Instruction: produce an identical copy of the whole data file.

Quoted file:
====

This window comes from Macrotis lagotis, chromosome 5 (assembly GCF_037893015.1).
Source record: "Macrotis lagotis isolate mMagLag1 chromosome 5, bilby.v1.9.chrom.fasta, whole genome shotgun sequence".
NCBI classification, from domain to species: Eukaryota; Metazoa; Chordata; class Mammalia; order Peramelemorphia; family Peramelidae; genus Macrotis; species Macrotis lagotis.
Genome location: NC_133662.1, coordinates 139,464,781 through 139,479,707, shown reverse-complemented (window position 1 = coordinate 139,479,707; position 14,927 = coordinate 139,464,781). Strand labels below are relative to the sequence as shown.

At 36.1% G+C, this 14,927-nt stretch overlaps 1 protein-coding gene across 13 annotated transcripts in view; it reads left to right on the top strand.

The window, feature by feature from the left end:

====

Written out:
This window comes from Macrotis lagotis, chromosome 5 (assembly GCF_037893015.1).
Source record: "Macrotis lagotis isolate mMagLag1 chromosome 5, bilby.v1.9.chrom.fasta, whole genome shotgun sequence".
NCBI classification, from domain to species: Eukaryota; Metazoa; Chordata; class Mammalia; order Peramelemorphia; family Peramelidae; genus Macrotis; species Macrotis lagotis.
Genome location: NC_133662.1, coordinates 139,464,781 through 139,479,707, shown reverse-complemented (window position 1 = coordinate 139,479,707; position 14,927 = coordinate 139,464,781). Strand labels below are relative to the sequence as shown.

At 36.1% G+C, this 14,927-nt stretch overlaps 1 protein-coding gene across 13 annotated transcripts in view; it reads left to right on the top strand.

The window, feature by feature from the left end: